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Ice and snow cause delays clearing ship backlog on the Seaway

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MASSENA - Thick ice conditions as a result of last weekend’s winter storm have delayed ship traffic on the St. Lawrence Seaway.

“Hopefully we’ll have them all out in the next couple of days,” Lori K. Curran, director of the St. Lawrence Seaway Development Corp. Office of Lock Operations and Marine Services, Massena, said on Tuesday.

As of Tuesday afternoon, transit was delayed for 22 of the 36 ships on the Seaway system.

Michael Folsom, who operates The website out of the Thousand Islands, tweeted Wednesday afternoon that downbound ships were slowly moving in the system based on priority. He also said Coast Guard vessels were working from Massena to Montreal to keep the ice clear for ships headed out of the system.

The Seaway plans to close its navigation season Monday. Ms. Curran said she is confident all ships will be cleared out of the system by then.

A line of seven ships was seen anchored near Ogdensburg Tuesday afternoon. Ms. Curran said ships were also anchored at Tibbetts Point near Cape Vincent, and Wilson Hill near Louisville. A tugboat and barge were aiding navigation as needed, she said.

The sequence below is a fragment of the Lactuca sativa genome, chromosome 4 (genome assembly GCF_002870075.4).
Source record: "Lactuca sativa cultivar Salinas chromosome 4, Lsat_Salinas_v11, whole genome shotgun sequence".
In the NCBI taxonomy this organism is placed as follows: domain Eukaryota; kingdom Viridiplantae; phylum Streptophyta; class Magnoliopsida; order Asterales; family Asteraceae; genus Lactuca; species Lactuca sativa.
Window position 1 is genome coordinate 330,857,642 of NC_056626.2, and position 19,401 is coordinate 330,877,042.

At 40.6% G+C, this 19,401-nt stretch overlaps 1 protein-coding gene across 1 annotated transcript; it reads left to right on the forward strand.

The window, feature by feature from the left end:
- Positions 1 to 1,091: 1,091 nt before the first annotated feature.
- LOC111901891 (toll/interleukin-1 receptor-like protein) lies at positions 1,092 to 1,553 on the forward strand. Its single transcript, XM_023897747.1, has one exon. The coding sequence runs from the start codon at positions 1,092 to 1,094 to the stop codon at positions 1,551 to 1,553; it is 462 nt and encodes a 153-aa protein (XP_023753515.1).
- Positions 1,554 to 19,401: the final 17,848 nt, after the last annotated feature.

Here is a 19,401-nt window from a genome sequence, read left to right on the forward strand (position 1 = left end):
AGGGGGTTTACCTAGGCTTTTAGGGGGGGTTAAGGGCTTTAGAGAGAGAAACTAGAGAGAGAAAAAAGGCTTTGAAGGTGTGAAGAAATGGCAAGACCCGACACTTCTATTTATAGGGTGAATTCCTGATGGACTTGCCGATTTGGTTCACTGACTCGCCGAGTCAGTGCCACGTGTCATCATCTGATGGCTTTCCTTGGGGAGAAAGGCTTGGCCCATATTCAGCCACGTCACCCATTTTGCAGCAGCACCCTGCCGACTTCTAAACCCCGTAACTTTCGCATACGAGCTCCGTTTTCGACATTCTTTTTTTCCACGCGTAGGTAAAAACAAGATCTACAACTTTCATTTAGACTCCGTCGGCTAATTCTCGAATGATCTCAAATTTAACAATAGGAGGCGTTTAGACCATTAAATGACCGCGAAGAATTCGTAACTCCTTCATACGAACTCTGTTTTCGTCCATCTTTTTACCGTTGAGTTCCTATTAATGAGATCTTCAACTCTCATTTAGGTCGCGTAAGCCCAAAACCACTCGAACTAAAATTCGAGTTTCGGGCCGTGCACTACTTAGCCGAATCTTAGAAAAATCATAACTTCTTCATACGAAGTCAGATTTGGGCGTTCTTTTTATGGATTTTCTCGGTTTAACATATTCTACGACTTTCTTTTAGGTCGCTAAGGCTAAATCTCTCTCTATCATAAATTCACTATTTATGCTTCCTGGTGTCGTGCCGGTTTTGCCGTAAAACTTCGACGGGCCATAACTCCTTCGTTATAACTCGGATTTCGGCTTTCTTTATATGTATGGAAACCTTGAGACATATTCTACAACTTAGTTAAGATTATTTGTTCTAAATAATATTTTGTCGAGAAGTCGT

“When we get a heavy snowfall it makes things a little more challenging, especially at the locks,” Ms. Curran said. “We have to process things more slowly and make sure ships aren’t getting stuck in the ice.”

Most of the ships are outbound at this point, Ms. Curran said, but there were still a few bound for the Great Lakes. She said the conditions could mean double the transit time for some ships.

“Our goal today and tomorrow is to move out more of the downbounds,” she said. “The last closing we had with a lot of ice was in about 2007, and there was another in the late 1980s where there was quite a bit of snow and ice that made things slower. It’s not going to stop traffic, just slow it down.”

She said U.S. and Canadian Coast Guard ice breakers were assisting with vessel escort, including the 140-foot cutter Neah Bay stationed in Cleveland, Ohio.

“We are pretty well stationed and pretty well covered,” Ms. Curran said. “We do expect that with the volume we have and the time it’s taking us to process ships that they will clear as intended, late on the 30th.”

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